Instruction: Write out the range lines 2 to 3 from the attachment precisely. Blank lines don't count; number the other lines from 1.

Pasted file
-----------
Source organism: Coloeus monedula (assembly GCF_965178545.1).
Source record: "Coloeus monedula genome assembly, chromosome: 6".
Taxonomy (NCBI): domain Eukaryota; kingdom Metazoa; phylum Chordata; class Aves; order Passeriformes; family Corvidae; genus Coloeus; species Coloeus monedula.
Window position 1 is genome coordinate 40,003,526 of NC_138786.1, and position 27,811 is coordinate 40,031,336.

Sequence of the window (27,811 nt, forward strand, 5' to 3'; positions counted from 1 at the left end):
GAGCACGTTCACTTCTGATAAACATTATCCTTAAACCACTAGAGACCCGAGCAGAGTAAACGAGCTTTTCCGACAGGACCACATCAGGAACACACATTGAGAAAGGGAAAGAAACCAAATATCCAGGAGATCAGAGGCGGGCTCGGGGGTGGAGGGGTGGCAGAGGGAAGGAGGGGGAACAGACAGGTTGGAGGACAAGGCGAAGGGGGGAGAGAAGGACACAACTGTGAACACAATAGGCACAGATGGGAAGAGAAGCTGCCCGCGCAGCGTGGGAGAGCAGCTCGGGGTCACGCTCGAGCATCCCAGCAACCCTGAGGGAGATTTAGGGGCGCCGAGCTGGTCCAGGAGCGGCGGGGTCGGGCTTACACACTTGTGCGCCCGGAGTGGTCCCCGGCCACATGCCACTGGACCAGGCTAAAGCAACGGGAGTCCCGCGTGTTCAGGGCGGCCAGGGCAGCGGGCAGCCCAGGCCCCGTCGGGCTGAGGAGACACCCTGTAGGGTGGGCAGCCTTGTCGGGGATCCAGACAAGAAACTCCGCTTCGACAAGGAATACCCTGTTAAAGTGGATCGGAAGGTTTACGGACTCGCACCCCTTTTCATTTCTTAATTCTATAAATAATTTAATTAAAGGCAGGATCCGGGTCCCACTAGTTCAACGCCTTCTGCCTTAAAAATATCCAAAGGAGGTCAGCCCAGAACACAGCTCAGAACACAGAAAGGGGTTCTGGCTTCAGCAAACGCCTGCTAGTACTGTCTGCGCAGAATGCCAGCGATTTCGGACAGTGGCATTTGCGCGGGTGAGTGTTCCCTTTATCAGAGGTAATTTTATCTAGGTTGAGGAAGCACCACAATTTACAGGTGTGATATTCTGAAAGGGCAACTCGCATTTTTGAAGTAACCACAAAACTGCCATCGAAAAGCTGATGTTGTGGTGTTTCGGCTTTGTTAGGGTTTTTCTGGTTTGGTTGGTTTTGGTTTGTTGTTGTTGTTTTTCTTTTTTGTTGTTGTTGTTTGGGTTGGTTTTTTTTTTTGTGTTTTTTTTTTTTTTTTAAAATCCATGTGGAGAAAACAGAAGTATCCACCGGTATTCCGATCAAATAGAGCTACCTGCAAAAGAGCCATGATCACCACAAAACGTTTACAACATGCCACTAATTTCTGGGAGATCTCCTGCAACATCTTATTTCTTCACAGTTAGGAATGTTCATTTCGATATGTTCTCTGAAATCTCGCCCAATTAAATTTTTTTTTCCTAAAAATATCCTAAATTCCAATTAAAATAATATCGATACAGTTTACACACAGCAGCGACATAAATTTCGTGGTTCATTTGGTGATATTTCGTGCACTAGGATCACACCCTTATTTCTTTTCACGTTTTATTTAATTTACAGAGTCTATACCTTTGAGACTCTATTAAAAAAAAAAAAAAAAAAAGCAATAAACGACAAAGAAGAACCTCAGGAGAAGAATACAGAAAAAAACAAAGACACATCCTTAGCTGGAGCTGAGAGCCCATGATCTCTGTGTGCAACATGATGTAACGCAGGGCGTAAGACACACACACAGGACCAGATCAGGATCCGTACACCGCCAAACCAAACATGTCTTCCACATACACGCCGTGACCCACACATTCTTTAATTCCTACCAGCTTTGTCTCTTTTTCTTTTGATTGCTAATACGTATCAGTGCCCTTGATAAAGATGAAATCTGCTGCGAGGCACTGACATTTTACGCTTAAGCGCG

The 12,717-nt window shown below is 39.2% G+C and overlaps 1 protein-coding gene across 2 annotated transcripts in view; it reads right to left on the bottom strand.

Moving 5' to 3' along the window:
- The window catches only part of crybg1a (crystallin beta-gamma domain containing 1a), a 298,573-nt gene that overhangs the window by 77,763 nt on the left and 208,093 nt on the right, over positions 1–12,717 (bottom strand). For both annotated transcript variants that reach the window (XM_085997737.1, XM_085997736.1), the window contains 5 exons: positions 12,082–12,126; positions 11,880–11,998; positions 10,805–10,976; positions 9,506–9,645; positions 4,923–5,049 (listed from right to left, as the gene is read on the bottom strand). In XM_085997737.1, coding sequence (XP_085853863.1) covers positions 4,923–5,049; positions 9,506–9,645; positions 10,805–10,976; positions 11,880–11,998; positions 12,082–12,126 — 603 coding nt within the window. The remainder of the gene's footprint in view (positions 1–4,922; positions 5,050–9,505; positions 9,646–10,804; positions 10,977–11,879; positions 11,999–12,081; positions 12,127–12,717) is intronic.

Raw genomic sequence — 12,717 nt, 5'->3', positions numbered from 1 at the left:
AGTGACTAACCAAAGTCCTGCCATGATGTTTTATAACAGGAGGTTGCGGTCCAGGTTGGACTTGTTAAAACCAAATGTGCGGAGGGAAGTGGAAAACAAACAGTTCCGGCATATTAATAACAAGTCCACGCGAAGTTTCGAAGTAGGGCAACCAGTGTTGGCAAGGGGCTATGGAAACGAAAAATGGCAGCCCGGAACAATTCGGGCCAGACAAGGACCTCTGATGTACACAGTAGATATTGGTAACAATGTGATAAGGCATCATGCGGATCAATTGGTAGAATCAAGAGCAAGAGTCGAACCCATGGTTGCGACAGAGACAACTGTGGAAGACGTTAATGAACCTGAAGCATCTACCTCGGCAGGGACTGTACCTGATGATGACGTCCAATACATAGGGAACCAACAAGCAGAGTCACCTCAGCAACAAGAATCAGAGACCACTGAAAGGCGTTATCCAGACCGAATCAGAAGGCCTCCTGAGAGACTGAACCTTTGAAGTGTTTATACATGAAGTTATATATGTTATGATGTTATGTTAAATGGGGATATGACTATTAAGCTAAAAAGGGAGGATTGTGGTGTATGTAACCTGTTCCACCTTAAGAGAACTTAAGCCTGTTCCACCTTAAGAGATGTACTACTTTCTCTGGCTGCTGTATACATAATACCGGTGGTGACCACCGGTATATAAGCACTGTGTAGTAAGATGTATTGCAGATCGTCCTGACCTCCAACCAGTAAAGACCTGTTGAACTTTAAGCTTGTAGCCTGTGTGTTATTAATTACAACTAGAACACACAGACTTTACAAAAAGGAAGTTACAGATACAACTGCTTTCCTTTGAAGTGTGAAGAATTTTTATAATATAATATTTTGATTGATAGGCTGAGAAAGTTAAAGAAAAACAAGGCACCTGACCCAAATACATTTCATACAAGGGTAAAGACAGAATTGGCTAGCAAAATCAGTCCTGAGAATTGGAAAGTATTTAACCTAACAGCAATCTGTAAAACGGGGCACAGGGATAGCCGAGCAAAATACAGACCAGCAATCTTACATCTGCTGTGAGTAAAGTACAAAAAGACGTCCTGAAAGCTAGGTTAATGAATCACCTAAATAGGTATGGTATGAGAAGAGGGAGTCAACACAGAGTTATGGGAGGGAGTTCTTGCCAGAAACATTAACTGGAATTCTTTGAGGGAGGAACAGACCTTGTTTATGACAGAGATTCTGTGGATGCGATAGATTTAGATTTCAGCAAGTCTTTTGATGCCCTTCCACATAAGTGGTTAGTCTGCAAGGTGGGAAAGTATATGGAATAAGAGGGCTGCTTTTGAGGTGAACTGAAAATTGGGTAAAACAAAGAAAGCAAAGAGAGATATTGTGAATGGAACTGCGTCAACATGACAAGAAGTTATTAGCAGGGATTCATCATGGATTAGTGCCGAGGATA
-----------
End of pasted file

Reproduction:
Source record: "Coloeus monedula genome assembly, chromosome: 6".
Taxonomy (NCBI): domain Eukaryota; kingdom Metazoa; phylum Chordata; class Aves; order Passeriformes; family Corvidae; genus Coloeus; species Coloeus monedula.